She stood there for a moment, not really sure what to do. She didn’t want to bother the mother–she seemed to have her own problems, aside from a missing child–and the kid was gone. She had her own work to do, but… the boy had said that her son had been spotted, and volunteered her to find him and send him back to his mom. Letting out a baffled sigh, Erin went off in search of… a kid, again. At least this time she knew he had dark hair and his name was Andrew.
Finally, finally she came across the young boy with messy hair and glasses from before sitting on one of the big, comfy chairs, lazily flipping the pages of a book. Erin quirked her mouth. So much for looking for that lady’s kid. She huffed. I mean, he has dark hair, but she didn’t recognize him…
“Uh, hey-y,” Erin drawled, waving slightly as the boy looked up to her. “Say, you didn’t happen to find that woman’s son, did you…?”
The boy blinked, pursed his lips, and then glanced to the side–likely at the clock on the wall. It was about a quarter to five. Sighing, he grabbed what looked like a library card out of his pocket and put it between the pages of the book he held.
As he stood and moved to walk past her, Erin, shocked, turned to look after him and called, “Uh, excuse me?” She didn’t even know what to say–this kid was kinda rude. Whether he was the missing boy or not, he could at least answer! And if he was the one that lady had been looking for, he could be a little more concerned! What the heck?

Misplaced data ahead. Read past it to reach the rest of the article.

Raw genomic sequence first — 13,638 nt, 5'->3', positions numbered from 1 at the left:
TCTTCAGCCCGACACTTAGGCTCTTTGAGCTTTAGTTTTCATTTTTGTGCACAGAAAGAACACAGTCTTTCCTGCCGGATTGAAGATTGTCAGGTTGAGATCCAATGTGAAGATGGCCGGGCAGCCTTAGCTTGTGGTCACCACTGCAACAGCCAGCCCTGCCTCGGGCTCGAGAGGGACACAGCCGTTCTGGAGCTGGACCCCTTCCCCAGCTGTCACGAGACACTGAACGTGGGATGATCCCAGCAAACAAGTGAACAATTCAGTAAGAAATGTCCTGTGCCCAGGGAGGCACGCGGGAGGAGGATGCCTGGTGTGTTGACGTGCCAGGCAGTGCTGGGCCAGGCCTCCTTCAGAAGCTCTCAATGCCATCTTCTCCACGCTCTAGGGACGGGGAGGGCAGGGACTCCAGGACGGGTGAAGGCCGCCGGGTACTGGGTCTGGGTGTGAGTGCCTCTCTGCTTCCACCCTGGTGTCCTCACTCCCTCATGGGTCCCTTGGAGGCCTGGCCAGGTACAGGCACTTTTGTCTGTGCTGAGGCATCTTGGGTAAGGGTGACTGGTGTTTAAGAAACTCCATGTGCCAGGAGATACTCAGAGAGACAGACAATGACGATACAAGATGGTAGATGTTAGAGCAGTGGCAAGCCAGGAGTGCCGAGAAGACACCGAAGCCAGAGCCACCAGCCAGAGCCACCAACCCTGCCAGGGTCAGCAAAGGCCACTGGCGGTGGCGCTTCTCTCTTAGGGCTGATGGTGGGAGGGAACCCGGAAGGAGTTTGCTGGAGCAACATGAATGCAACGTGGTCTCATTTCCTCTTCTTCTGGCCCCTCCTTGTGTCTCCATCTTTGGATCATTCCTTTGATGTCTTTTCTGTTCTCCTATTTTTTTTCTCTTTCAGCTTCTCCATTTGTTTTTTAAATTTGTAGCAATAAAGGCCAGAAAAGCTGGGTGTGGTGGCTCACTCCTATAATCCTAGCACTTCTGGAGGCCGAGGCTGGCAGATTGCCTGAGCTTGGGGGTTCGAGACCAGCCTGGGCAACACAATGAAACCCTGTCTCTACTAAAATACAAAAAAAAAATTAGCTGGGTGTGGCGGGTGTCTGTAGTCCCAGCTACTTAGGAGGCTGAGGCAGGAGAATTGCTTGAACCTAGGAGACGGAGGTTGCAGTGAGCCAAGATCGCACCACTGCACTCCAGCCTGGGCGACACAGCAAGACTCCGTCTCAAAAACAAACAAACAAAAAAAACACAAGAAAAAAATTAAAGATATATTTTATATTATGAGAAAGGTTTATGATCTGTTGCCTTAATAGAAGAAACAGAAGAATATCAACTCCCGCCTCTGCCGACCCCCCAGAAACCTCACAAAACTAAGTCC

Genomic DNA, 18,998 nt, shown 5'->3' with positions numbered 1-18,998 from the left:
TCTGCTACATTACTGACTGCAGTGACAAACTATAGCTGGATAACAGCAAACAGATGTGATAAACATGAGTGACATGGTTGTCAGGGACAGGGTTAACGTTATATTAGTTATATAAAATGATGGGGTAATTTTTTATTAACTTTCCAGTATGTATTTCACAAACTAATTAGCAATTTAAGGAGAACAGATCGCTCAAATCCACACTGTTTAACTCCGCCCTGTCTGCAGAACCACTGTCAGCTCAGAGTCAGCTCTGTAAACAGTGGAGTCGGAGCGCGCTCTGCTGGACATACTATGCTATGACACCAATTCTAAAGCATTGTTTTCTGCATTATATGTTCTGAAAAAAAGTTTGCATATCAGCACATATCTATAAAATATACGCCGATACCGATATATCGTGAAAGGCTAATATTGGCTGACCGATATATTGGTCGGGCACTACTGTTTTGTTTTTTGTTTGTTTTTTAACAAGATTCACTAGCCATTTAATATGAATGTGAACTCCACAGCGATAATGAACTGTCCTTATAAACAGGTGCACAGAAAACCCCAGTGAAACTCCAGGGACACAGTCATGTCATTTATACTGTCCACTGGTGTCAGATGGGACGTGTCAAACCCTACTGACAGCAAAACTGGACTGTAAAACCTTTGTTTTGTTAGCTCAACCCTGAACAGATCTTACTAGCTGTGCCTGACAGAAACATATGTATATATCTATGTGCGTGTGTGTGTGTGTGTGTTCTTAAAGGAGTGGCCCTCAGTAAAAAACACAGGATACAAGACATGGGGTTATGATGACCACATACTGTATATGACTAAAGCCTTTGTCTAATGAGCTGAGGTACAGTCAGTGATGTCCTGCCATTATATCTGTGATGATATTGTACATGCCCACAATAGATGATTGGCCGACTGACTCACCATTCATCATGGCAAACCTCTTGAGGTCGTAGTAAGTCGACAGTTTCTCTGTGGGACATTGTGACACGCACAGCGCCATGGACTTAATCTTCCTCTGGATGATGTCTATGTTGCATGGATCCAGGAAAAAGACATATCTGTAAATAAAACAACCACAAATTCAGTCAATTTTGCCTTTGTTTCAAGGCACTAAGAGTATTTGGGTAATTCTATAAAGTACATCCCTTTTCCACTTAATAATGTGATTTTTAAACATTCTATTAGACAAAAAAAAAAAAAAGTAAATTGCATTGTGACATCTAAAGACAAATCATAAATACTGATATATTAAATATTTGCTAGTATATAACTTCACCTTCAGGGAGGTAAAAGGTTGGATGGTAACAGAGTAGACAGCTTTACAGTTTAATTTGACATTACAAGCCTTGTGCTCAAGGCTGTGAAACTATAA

Sighing, the boy turned to face her, his nose wrinkled and face scrunched as if to say, “You’re being a nuisance.”
“Then come with,” was all he said, and he kept walking. Not really sure about the whole interaction, Erin decided to follow.
As they approached the commons of the second floor, Erin spied the woman still sitting where they’d left her. She was still toying with the book in front of her, not seeming to be reading it but really just using it as a way to waste time.
As the boy reached her, he placed his hand on one of hers and said, “Here I am, mom. Sorry for worrying you.”
The woman looked the boy–Andrew?–directly in the eyes, and her own eyes lit up while a smile split her face nearly in two. “Drew! Thank goodness you’re okay! You had me worried sick, why didn’t you say you were going to go off and look?” As she gushed her relief at her returned son, the woman stood and tightly embraced Drew. He looked embarrassed, but returned the gesture.
“Sorry mom. Just wanted to find a book to read. I’ll say something next time.”
Erin was baffled.